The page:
Age Co uses cookies to ensure that we give you the best experience. By continuing to use this site, you are agreeing to our policy. To read more about how we use cookies and how you can control them read our cookie policy
Skip to content

How to deal with ageist salespeople

| Financial services

For some reason, when you hit a certain age, those simple purchases that you’ve made plenty of times before, such as buying a car or shopping for a gift, suddenly seem to require an ability to navigate a patronising salesperson. At best you might end up grimacing through being called “dear” a few times, but at worse you could receive bad service or even get ripped off by an ageist sales rep.

According to BBC research, 1 in 5 adults in the UK believe they have experienced ageism, and the number was highest in the 55-64 year old category with 27% reporting to have experienced it. Common experiences found across studies included people speaking much louder and slower than necessary, speaking only to a younger companion and ignoring elderly persons altogether, asking if an older person is lost if somewhere not usually associated with the elderly, and giving an older person a demeaning nickname such as “dear” or “geezer”.

Is the salesperson trying to con me because of my age?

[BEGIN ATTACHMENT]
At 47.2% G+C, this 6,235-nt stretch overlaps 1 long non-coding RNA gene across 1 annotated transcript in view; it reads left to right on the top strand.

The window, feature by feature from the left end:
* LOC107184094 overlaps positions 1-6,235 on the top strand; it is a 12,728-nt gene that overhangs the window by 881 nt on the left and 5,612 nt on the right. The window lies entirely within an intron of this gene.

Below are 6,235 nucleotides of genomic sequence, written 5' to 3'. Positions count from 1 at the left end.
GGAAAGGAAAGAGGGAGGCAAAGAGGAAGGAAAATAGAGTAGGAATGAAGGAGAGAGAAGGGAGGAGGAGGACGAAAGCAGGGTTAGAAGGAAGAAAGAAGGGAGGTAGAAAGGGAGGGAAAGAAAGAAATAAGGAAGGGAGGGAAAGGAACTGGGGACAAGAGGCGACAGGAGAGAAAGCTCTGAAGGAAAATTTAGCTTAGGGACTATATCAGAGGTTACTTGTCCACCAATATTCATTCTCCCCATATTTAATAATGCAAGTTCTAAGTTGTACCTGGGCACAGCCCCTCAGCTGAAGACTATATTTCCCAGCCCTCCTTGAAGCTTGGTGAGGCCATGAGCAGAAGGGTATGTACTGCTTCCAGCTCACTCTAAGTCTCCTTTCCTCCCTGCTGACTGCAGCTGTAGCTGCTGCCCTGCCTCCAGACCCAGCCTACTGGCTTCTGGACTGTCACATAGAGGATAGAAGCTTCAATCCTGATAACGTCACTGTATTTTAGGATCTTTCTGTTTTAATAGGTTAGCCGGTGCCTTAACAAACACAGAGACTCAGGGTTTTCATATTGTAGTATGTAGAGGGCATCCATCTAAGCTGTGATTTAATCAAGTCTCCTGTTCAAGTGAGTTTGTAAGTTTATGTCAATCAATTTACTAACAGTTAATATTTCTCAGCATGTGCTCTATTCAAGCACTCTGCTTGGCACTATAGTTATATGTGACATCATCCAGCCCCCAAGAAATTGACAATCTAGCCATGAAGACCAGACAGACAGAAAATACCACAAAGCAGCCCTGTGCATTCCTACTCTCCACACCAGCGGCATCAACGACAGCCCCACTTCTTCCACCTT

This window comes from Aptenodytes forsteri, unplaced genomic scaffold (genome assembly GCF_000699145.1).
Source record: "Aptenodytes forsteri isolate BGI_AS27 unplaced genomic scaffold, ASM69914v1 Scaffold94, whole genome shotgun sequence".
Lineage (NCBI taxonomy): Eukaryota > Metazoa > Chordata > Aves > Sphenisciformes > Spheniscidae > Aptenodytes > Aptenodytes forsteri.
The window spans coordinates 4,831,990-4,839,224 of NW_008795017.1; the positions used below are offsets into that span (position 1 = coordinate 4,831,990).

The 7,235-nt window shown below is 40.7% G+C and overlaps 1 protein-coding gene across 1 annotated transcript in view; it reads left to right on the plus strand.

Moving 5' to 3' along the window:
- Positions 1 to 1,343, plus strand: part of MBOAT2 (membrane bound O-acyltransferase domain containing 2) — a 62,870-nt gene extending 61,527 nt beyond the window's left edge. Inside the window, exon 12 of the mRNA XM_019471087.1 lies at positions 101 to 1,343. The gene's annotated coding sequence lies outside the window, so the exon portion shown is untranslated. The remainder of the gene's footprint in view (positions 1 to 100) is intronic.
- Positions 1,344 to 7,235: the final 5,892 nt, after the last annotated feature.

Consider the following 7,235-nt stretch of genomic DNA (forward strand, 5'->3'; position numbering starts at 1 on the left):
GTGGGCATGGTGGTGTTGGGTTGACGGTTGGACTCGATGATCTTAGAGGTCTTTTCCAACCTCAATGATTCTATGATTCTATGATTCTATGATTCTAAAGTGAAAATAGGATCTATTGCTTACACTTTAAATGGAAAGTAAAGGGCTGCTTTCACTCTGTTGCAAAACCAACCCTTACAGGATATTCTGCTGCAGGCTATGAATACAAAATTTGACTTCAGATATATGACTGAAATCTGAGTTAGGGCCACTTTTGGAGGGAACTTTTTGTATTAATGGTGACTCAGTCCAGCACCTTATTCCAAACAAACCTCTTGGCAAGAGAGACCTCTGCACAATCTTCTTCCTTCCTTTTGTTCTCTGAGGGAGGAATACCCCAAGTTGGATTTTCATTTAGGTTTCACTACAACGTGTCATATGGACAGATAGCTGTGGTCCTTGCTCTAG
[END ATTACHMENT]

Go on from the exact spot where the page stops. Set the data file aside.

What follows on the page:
There are lots of misconceptions about older people, and younger salespeople might try certain sales tactics with you based on these assumptions. Here are just some of the tactics we’ve heard of being used on older customers:

The salesperson uses emotional pulls to try to secure the deal

“Well I’d hate for you to have to say no to those family days out with your grandkids simply because you’re not willing to go for a car with a larger boot”

Some people will ask about your family and lifestyle simply to be friendly or to help them recommend the best product to suit you. But sometimes a salesperson will assume that older customers are more sentimental than others and try to use this to their advantage to try to guilt or coerce you into a sale. If a sales assistant starts making presumptuous comments that make you feel guilty or uncomfortable then this is a red flag.

The salesperson changes the subject to confuse you

“It sounds as though you’ve done a lot of research into cost efficient petrol cars, but really we should be asking whether petrol cars are more cost efficient than diesel…”

We have numerous comedy shows to thank for the ‘easily confused’ stereotype that fuels a lot of ageist behaviour (think Grandpa Joe from The Simpsons) and most salespeople have a bag full of tricks designed to confuse people into a sale. One of the most favoured is a swift subject change.

To illustrate how this might work, let’s take the example that you’re looking for a car that doesn’t require much petrol to run. You’ve done your research and are making some strong points about the cars you have looked into, but subtly the sales assistant shifts the discussion to debate the pros and cons of petrol vs diesel cars with you. Now your points don’t quite apply to the argument anymore and you feel on the backfoot; are you right to still want that petrol car you researched previously, or should you be considering the diesel car that the salesperson is now leading you towards?